Conclusion:So, is there a difference? Short answer: Yes! But is one better than the other? Not necessarily…I have a preference for softer blades so in this case my vote goes for the Hide glue blade, but I’m sure that a lot of people would prefer the more solid and direct feeling of the PU blade. This decision is very subjective and would depend on the player. Keep in mind that these differences were very small, and in a blind test some might not even notice the difference. There is also the matter of the amount of glue used. With hide glue a layer on each side is needed to have a perfect bond, but with PU glue I normally just need one layer to have a strong bond. So in the case of this test I used more glue than needed, which exacerbated the feeling. In retrospect, I should’ve built a third blade using this method...
 
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This one of two blades commissioned by a forum member. I haven't made a penhold blade in a while so it was nice to build this one, especially with such a unique design.

Composition: Koto / Ako / Aramid-Carbon / Ayous / Aramid-Carbon / Ako / Koto
Weight: 93.3g
Thickness: ~5.5mm
Freq.: 1270 Hz

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This was the second blade commissioned, a variation on my Innegra outer composition with Ash as the top ply. The pattern on the handle is actually a painting made by his father, so it's a really nice hommage.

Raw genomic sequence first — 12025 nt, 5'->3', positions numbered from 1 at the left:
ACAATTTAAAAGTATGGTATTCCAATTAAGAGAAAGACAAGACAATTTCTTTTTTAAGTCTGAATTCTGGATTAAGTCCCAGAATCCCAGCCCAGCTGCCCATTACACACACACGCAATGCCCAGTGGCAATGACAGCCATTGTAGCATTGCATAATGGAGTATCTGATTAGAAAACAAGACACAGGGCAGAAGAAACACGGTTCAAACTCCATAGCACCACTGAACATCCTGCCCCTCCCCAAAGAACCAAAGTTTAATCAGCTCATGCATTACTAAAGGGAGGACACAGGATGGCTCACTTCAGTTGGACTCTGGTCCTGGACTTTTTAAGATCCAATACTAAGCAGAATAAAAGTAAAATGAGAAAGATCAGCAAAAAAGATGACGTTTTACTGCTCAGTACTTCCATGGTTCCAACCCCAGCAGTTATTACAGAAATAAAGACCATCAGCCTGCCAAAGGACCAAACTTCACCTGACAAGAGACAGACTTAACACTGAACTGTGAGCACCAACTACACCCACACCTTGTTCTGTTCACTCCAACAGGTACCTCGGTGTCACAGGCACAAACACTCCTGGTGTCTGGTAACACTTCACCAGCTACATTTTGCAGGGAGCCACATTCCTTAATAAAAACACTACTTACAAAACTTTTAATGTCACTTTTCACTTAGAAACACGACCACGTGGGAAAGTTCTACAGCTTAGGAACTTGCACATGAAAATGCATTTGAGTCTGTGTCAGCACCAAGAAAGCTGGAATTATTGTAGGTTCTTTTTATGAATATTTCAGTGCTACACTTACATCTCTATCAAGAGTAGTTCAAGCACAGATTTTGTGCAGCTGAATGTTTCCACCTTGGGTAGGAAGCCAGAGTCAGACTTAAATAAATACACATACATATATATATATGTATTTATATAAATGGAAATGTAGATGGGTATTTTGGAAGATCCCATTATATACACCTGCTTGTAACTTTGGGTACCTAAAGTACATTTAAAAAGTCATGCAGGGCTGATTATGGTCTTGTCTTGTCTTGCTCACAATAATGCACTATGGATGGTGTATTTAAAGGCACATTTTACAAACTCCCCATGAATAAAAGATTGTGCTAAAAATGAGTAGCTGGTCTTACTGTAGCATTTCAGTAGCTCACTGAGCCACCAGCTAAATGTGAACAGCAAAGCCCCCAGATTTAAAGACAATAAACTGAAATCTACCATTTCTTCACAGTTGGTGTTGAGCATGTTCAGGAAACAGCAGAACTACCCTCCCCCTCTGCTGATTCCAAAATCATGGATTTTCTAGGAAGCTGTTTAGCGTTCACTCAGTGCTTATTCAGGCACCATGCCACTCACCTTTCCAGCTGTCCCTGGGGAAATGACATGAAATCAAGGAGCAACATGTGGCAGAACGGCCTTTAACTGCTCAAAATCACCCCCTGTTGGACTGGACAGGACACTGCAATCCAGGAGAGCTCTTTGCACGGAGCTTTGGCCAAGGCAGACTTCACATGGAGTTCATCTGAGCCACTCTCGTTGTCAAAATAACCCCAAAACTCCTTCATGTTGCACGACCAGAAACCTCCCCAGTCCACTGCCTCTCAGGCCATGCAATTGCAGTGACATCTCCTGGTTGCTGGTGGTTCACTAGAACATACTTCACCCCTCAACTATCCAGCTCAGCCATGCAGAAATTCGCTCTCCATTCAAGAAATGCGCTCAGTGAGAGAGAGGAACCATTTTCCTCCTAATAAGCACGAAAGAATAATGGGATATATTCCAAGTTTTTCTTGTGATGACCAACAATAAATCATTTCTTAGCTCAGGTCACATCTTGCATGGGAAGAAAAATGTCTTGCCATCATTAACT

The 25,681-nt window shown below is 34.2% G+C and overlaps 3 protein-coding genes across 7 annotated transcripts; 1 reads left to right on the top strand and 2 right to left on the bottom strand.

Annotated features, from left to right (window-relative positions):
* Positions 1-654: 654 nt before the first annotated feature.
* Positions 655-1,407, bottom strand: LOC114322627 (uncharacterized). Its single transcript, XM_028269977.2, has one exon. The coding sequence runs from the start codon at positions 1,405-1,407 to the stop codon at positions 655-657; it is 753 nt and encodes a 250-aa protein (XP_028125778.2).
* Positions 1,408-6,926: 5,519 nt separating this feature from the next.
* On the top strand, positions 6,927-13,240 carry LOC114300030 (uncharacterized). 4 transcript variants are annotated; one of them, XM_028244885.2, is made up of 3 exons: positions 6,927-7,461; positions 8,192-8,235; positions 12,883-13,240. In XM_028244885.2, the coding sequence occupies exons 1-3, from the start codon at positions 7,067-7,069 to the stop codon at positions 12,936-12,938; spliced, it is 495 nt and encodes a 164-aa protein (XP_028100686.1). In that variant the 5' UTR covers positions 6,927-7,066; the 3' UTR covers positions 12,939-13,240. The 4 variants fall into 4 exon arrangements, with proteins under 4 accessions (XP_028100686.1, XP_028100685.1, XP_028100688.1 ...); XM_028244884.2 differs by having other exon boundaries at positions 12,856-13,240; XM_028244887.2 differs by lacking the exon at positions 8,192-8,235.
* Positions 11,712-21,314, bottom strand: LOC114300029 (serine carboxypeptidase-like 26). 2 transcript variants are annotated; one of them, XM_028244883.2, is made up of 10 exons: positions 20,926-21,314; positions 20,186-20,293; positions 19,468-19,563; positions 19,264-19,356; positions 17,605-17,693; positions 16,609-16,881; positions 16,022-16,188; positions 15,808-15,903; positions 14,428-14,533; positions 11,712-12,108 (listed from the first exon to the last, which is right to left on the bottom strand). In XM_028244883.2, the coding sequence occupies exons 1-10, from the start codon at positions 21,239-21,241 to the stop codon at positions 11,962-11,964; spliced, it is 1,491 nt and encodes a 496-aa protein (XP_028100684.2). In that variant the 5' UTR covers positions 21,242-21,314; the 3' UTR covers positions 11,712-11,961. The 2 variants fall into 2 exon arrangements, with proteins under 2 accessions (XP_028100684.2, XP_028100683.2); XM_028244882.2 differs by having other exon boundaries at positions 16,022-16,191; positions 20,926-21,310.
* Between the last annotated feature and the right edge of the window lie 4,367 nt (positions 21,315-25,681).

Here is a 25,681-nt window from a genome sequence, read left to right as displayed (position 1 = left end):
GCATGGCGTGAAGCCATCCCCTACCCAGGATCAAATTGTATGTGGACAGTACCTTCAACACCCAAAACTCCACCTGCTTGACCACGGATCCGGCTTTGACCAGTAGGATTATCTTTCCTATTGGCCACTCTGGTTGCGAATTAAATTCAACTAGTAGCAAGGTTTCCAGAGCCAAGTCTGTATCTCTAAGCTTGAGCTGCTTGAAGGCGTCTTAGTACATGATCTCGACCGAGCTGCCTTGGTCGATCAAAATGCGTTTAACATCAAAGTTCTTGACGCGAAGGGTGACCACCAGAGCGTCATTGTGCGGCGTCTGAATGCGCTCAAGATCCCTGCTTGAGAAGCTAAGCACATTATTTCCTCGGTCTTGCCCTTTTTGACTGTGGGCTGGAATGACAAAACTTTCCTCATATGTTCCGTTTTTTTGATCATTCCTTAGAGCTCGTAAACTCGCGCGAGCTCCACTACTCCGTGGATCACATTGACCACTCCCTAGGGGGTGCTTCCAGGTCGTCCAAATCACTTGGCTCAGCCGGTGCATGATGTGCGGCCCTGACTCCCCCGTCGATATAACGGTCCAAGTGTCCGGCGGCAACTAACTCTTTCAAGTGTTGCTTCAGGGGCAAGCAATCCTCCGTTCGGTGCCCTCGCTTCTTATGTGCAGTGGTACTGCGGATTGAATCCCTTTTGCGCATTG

Composition: Ash / Innegra-Carbon / Limba / Kiri / Limba / Innegra-Carbon / Ash
Weight: 83.6g
Thickness: ~5.75mm
Freq.: 1350 Hz

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That's a piece of art. Great looking blade.

Just wondering, wouldn't the acryl feel kinda weird when you play for a while and get sweaty hands?
I would suppose so, but the big logo on both sides was requested by the owner. He says it's no problem on the one sided one, but he didn't test this one yet, although he says it feels fine in shadow strokes.

Sent from my MAR-LX1A using Tapatalk
 
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Sometimes mistakes happen, it's inevitable, it's what you do to fix those mistakes that matters. This was supposed to be a blade for a customer, but I accidentally glued the plies the wrong way, so the medial ply was facing out on one of the sides. I had to start another blade for the customer, but instead of throwing this one in the bin I decided to add an extra layer in that side as this is a relatively light composition and the weight would still be reasonable. The result wasn't all that bad, in the end this is a 8 ply inner/outer composition and very playable. The feeling is similar to the Innegra-Carbon blades I've been making but with a little extra speed due to the added thickness, making this a solid Off blade.

Composition: Tola / Framiré / Innegra-Carbon / Framiré / Kiri / Framiré / Innegra-Carbon / Framiré
Weight: 91g
Thickness: ~6.35m
Freq.: 1400 Hz
Balance: 2.7 cm (low)

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says Hi In first i want to thank you for your interest...
says Hi In first i want to thank you for your interest...
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Yeah... Happened to everyone... And sometimes it is a good think... Cause you try compositions you never think to do before.
My battle blade is also this fortunate error.. And I'm really happy how it plays.